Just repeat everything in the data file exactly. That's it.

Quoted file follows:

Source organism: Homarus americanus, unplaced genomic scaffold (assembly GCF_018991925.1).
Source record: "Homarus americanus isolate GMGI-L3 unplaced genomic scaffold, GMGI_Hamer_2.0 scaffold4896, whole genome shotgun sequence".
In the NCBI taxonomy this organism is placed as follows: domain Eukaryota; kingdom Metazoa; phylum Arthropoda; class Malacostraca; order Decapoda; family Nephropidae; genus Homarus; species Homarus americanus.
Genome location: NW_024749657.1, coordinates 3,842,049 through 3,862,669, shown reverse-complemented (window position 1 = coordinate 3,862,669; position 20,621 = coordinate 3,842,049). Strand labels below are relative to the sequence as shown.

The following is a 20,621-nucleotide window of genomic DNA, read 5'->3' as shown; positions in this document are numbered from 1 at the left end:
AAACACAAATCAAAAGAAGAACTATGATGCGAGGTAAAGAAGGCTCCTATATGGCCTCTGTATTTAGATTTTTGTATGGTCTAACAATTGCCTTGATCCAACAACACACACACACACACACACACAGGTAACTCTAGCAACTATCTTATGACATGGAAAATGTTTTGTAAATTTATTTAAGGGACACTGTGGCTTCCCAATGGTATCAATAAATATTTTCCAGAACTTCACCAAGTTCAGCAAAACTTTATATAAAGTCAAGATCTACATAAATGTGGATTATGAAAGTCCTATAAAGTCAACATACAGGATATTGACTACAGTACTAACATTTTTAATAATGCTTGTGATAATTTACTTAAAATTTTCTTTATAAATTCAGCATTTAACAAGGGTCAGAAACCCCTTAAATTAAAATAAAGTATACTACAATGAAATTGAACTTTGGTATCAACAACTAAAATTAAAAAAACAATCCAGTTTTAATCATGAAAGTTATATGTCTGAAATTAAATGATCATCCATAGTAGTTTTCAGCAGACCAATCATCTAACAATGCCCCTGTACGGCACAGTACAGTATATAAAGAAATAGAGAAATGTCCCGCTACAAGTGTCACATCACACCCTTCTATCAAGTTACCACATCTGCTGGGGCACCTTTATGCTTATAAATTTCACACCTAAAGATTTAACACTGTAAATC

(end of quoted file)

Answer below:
Source organism: Homarus americanus, unplaced genomic scaffold (assembly GCF_018991925.1).
Source record: "Homarus americanus isolate GMGI-L3 unplaced genomic scaffold, GMGI_Hamer_2.0 scaffold4896, whole genome shotgun sequence".
In the NCBI taxonomy this organism is placed as follows: domain Eukaryota; kingdom Metazoa; phylum Arthropoda; class Malacostraca; order Decapoda; family Nephropidae; genus Homarus; species Homarus americanus.
Genome location: NW_024749657.1, coordinates 3,842,049 through 3,862,669, shown reverse-complemented (window position 1 = coordinate 3,862,669; position 20,621 = coordinate 3,842,049). Strand labels below are relative to the sequence as shown.

The following is a 20,621-nucleotide window of genomic DNA, read 5'->3' as shown; positions in this document are numbered from 1 at the left end:
AAACACAAATCAAAAGAAGAACTATGATGCGAGGTAAAGAAGGCTCCTATATGGCCTCTGTATTTAGATTTTTGTATGGTCTAACAATTGCCTTGATCCAACAACACACACACACACACACACACAGGTAACTCTAGCAACTATCTTATGACATGGAAAATGTTTTGTAAATTTATTTAAGGGACACTGTGGCTTCCCAATGGTATCAATAAATATTTTCCAGAACTTCACCAAGTTCAGCAAAACTTTATATAAAGTCAAGATCTACATAAATGTGGATTATGAAAGTCCTATAAAGTCAACATACAGGATATTGACTACAGTACTAACATTTTTAATAATGCTTGTGATAATTTACTTAAAATTTTCTTTATAAATTCAGCATTTAACAAGGGTCAGAAACCCCTTAAATTAAAATAAAGTATACTACAATGAAATTGAACTTTGGTATCAACAACTAAAATTAAAAAAACAATCCAGTTTTAATCATGAAAGTTATATGTCTGAAATTAAATGATCATCCATAGTAGTTTTCAGCAGACCAATCATCTAACAATGCCCCTGTACGGCACAGTACAGTATATAAAGAAATAGAGAAATGTCCCGCTACAAGTGTCACATCACACCCTTCTATCAAGTTACCACATCTGCTGGGGCACCTTTATGCTTATAAATTTCACACCTAAAGATTTAACACTGTAAATC